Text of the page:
10.Muscular system(3).pdf - ANAT20006 PRINCIPLES OF HUMAN...

Info icon This preview shows page 1. Sign up to view the full content.

View Full Document Right Arrow Icon
This is the end of the preview. Sign up to access the rest of the document.

Unformatted text preview: ANAT20006 PRINCIPLES OF HUMAN STRUCTURE MUSCULAR SYSTEM AND MUSCLES Dr. Varsha Pilbrow Department of Anatomy & Neuroscience Room E526 5th Floor, East Wing, Medical Building Email: [email protected] Phone: 83445775 WARNING This material has been provided to you pursuant to section 49 of the Copyright Act 1968 (the Act) for the purposes of research or study. The contents of the material may be subject to copyright protection under the Act. Further dealings by you with this material may be a copyright infringement. To determine whether such a communication would be an infringement, it is necessary to have regard to the criteria set out in Part 3, Division 3 of the Act. References • Eizenberg, Briggs, et al. 2008, ‘General Anatomy: Principles and Applications’. Ch 6, pp 50-65 • Anatomedia CD ROM: General Anatomy: Systems Frames 19-26 • Drake et al. 2010: Gray’s Anatomy for Students: Ch 1, pp 27-28 Functions of Muscles • • • • Produce movement Provide stability Communication Control body openings • Produce heat through movement there is stability in all different ways. facial expression, arms to wave orophesis, moutt, eyes , 85% of body heat Eizenberg, Briggs, Barker & Grkovic, [email protected] General Anatomy Systems Frame 63. Melbourne, Anatomedia Publishing, 2003, ISBN: 0-734-2691-9 Types of muscle • 3 types depending on striated/not striated, voluntary/involuntary, somatic/visceral: visceral: internal organs – Skeletal striated – Cardiac striated – Smooth through oout the body, involuntary,hypotrophy or and atrophy, can grow if it complete grown it will have slow reheal heart, pulminary artary, -- found around the heart and blood vesels around heart Short rythem contraction relaxation involuntary Moore K L. Clinically Oriented Anatomy. 6th ed. Lippincott, Williams and Wilkins; 2010, ISBN 978-1-60547-652-0. Table 1.1 short , doesnt heal very well, short fibre and each has nucleus visceral, no striation and involuntary it can hypotraphy, eg the uterus when having baby grows connective tissue connects fibbre each fibre is rapped around by connective tissue = endomysium perimysium - encircle the group of endomysium forms a deep fascia at the end and superficial to that is the third most layer of skin if u follow the epimysiun it Saladin, K 2001, Anatomy and Physiology, McGraw Hill, ISBN 0-070290786-X Fig 11.1 Deep fascia a layer of tissue surrounding muscle • Intermuscular septa intermuscular septa divides the compartments of muscle muscle are put in functional compartments • Fascial compartments functional compartment of muscles akilis tendon • Retinacula binds the musle at wrist and ankle holds the tendons in place to allow tendons to work in the proper manner fascia is con Moore K L. Clinically Oriented Anatomy. 6th ed. Lippincott, Williams and Wilkins; 2010, ISBN 978-1-60547-652-0. Figs 1.9, 5.76 Eizenberg, Briggs, Barker & Grkovic, [email protected] General Anatomy Systems Frame 21. Melbourne, Anatomedia Publishing, 2003, ISBN: 0-734-2691-9 More connective tissue • Tendon tendenous origin and tendenous insertion connecting rope like proximal end • Aponeurosis broad sheet abdomen aponeurous attache the muscle fibre • Raphe when two muscle mmet togetherat seam which is called raphe mouth and pelvic region stable end of the muscle distal end • Fascial sheath fascia sheet the encircles the connective tissue • Synovial tendon sheaths fibrous tissue covering at the digits Eizenberg, Briggs, Barker & Grkovic, [email protected] General Anatomy Systems Frame 20. Melbourne, Anatomedia Publishing, 2003, ISBN: 0-734-2691-9 Infection in synovial sheath Tenosynovitis only little finger has a sheat connected to bursae little finger infection spread infection in the synovial sheats Brukner & Khan Clinical Sports Medicine 2006 Eizenberg, Briggs, Barker & Grkovic, [email protected] General Anatomy Systems Frame 23. Melbourne, Anatomedia Publishing, 2003, ISBN: 0-734-2691-9 starts from a wide part and converges to tiny part tendenous insertion provide extra stability bbsed on shape and function Saladin, K 2001, Anatomy and Physiology, McGraw Hill, ISBN 0-070290786-X Fig. 11.3 pennate means feather eg shoulder, really strong alot of mosion in bilateral direction Saladin, K 2001, Anatomy and Physiology, McGraw Hill, ISBN 0-070290786-X Fig 11.3 eye opening Movement • First order levers – stability 1st • Second order levers – power 2nd • Third order levers – range 3rd Saladin, K 2001, Anatomy and Physiology, McGraw Hill, ISBN 0-070290786-X Fig. 10.18 Form of skeletal muscle Parallel – ‘length proportional to range of movement’ provide legnth of moment Oblique – ‘power proportional to mass’ (greatest in multipennate muscles) provide the power Trade-off between power and range Eizenberg, Briggs, Barker & Grkovic, [email protected] General Anatomy Systems Frame 24. Melbourne, Anatomedia Publishing, 2003, ISBN: 0-734-2691-9 Names of muscles 600 musces • nominar anatomica Size: – pectoralis major, gluteus maximus, extensor pollicis brevis • Shape: – trapezius, deltoid, rhomboid major • Location: – rectus abdominis, splenius capitis, extensor digiti minimi • Number of heads: – biceps brachii, triceps brachii, quadriceps femoris • Action: – flexor carpi ulnaris, Levator scapulae, depressor anguli oris • Quirky – sartorius, soleus, gastrocnemius Moore K L. Clinically Oriented Anatomy. 6th ed. Lippincott, Williams and Wilkins; 2010, ISBN 978-1-60547-652-0. Fig 1.18 Muscle contractions • Reflexive contraction – Diaphragm movement – Knee-jerk used to check nerve action • Tonic contraction – Normal muscle tone • Phasic contraction – Isometric contraction first u brace yourself to do • Increase in muscle tension, no change in length, no movement – Isotonic contraction tone of the muscle increase • Concentric contraction – High muscle tension, muscle shortens, movement occurs • Eccentric contraction – Muscle tension present, muscle lengthens, movement occurs Saladin, K 2001, Anatomy and Physiology, McGraw Hill, ISBN 0-070290786-X. Fig 12.16 Actions of muscles • Prime mover main muscle that does action Prime mover • Synergist assist prime mover Synergist • Antagonist Antagonist the one that lets go • Fixator the ones that stabilise/hold the joint in place Saladin, K 2001, Anatomy and Physiology, McGraw Hill, ISBN 0-070290786-X. Fig 11.2 Fixator Types of muscle injury Graded in severity – Types I, II & III Weakest site may be tendon/bone interface – ‘avulsion’ fracture tendon takes away bonee Some muscles especially prone to injury – 2-joint muscles where muscle meet tendon Eizenberg, Briggs, Barker & Grkovic, [email protected] General Anatomy Systems Frame 19. Melbourne, Anatomedia Publishing, 2003, ISBN: 0-734-2691-9 Neurovascular supply of muscles mouth of neurovascular muscle • Neurovascular hilum • Blood supply – Adjacent arteries and veins – Vascular pedicles – Anastomoses main blood vessel Eizenberg, Briggs, Barker & Grkovic, [email protected] General Anatomy Systems Frame 26. Melbourne, Anatomedia Publishing, 2003, ISBN: 0-734-2691-9 Neurovascular supply of muscles • Principles of nerve supply – Motor unit – Cranial-caudal arrangement – Nerve plexi for limb muscles – Functional groups – Between functional groups – Developmental origin muscle get annovation in the segments a group of nerves mixed together set of nerves anterior compartment and posterior compart muscel takes nerve supply with it a move eg the diaphragm Saladin, K 2001, Anatomy and Physiology, McGraw Hill, ISBN 0-070290786-X P.556 Eizenberg, Briggs, Barker & Grkovic, [email protected] General Anatomy Systems Frame 26. Melbourne, Anatomedia Publishing, 2003, ISBN: 0-734-2691-9 • Muscle may be invaded by fat, connective tissue or even bone Fibrodysplasia ossificans progressiva Image from Harry Brooks Allen Museum ...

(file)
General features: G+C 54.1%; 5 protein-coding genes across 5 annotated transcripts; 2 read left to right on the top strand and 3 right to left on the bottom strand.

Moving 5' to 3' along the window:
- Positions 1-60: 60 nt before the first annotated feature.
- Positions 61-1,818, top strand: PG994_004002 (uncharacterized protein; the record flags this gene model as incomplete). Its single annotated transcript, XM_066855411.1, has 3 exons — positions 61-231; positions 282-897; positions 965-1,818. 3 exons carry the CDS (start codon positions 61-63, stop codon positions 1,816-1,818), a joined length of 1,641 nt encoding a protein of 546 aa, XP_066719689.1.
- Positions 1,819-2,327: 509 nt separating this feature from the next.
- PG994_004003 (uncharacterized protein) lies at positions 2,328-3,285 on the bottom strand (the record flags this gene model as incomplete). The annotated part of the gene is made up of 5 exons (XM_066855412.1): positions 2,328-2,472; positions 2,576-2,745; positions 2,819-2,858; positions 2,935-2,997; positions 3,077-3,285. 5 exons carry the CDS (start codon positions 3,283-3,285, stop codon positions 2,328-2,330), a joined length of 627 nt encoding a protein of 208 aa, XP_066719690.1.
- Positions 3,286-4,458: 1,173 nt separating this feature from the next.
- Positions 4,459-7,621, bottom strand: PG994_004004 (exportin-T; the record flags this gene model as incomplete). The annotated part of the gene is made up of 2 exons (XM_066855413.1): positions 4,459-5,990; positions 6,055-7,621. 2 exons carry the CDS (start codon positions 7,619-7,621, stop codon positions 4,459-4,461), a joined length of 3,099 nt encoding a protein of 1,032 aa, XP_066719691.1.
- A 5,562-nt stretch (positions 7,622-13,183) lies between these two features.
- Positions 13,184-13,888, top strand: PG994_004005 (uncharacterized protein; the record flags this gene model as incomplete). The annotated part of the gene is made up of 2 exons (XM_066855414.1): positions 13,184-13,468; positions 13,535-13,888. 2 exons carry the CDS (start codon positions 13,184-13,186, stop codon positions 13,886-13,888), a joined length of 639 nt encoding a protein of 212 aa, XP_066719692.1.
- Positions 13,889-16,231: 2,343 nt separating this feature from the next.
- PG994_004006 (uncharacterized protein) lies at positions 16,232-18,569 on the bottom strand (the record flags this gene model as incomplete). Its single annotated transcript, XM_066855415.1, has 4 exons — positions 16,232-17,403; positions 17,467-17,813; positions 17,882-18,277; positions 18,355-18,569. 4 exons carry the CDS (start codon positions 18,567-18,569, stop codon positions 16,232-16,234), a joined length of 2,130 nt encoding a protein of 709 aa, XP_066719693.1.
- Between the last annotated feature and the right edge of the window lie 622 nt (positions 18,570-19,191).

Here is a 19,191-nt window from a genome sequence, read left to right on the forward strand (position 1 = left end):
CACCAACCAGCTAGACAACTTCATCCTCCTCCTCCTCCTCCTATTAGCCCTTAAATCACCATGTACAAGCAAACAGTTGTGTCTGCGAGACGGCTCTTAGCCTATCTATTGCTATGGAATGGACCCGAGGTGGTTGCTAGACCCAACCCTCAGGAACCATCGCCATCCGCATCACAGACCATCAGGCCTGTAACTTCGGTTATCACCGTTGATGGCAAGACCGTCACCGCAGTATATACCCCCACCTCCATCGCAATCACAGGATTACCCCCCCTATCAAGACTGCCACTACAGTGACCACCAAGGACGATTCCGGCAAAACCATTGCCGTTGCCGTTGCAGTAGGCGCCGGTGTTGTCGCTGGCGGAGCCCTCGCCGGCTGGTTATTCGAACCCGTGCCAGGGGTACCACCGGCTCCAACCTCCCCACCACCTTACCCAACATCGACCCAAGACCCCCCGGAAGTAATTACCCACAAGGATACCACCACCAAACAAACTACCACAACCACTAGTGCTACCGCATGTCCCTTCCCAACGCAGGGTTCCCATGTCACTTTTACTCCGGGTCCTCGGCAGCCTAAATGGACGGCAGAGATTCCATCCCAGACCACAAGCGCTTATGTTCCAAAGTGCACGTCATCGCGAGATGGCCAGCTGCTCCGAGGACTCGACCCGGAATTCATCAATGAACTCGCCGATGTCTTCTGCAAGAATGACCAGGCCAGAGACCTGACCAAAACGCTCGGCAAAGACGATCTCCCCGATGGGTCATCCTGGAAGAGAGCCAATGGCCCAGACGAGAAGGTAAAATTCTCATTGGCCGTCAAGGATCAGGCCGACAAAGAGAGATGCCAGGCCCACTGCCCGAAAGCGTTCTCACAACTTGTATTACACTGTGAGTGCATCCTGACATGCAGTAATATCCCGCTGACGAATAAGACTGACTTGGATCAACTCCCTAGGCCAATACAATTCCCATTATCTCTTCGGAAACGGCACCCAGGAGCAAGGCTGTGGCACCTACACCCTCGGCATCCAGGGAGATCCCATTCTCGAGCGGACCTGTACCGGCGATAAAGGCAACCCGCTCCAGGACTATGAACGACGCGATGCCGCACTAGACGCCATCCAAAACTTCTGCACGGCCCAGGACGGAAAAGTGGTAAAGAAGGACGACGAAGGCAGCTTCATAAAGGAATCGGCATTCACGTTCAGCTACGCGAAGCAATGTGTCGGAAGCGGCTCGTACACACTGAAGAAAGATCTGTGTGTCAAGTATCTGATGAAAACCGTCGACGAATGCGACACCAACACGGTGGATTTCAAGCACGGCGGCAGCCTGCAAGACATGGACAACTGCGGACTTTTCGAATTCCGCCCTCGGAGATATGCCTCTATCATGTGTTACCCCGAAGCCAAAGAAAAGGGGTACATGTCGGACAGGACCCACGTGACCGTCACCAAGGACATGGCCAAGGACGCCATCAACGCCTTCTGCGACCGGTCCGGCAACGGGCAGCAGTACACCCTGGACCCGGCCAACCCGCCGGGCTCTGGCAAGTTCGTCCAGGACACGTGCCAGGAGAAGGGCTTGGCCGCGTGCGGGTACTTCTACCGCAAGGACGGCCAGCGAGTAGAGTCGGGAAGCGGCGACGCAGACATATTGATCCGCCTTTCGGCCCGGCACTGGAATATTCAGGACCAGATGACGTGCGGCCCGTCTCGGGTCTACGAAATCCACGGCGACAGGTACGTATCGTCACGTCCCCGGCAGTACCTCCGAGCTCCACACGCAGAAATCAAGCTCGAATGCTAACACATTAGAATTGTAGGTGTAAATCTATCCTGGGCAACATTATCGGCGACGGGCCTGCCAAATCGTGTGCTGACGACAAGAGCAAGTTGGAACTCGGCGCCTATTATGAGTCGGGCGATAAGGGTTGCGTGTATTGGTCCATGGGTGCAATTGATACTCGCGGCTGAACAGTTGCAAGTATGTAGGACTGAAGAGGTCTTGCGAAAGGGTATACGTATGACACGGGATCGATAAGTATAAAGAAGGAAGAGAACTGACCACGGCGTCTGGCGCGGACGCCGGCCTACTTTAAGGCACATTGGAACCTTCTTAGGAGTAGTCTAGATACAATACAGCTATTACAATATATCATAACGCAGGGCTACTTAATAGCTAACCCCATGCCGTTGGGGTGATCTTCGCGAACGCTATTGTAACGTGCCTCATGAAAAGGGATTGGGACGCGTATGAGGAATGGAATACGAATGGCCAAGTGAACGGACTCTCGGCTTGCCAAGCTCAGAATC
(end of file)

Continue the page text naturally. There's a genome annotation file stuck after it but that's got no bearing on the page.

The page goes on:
View Full Document

{[ snackBarMessage ]}

What students are saying

  • Left Quote Icon

    As a current student on this bumpy collegiate pathway, I stumbled upon Course Hero, where I can find study resources for nearly all my courses, get online help from tutors 24/7, and even share my old projects, papers, and lecture notes with other students.

    Student Picture

    Kiran Temple University Fox School of Business ‘17, Course Hero Intern

  • Left Quote Icon

    I cannot even describe how much Course Hero helped me this summer. It’s truly become something I can always rely on and help me. In the end, I was not only able to survive summer classes, but I was able to thrive thanks to Course Hero.

    Student Picture

    Dana University of Pennsylvania ‘17, Course Hero Intern

  • Left Quote Icon

    The ability to access any university’s resources through Course Hero proved invaluable in my case. I was behind on Tulane coursework and actually used UCLA’s materials to help me move forward and get everything together on time.

    Student Picture

    Jill Tulane University ‘16, Course Hero Intern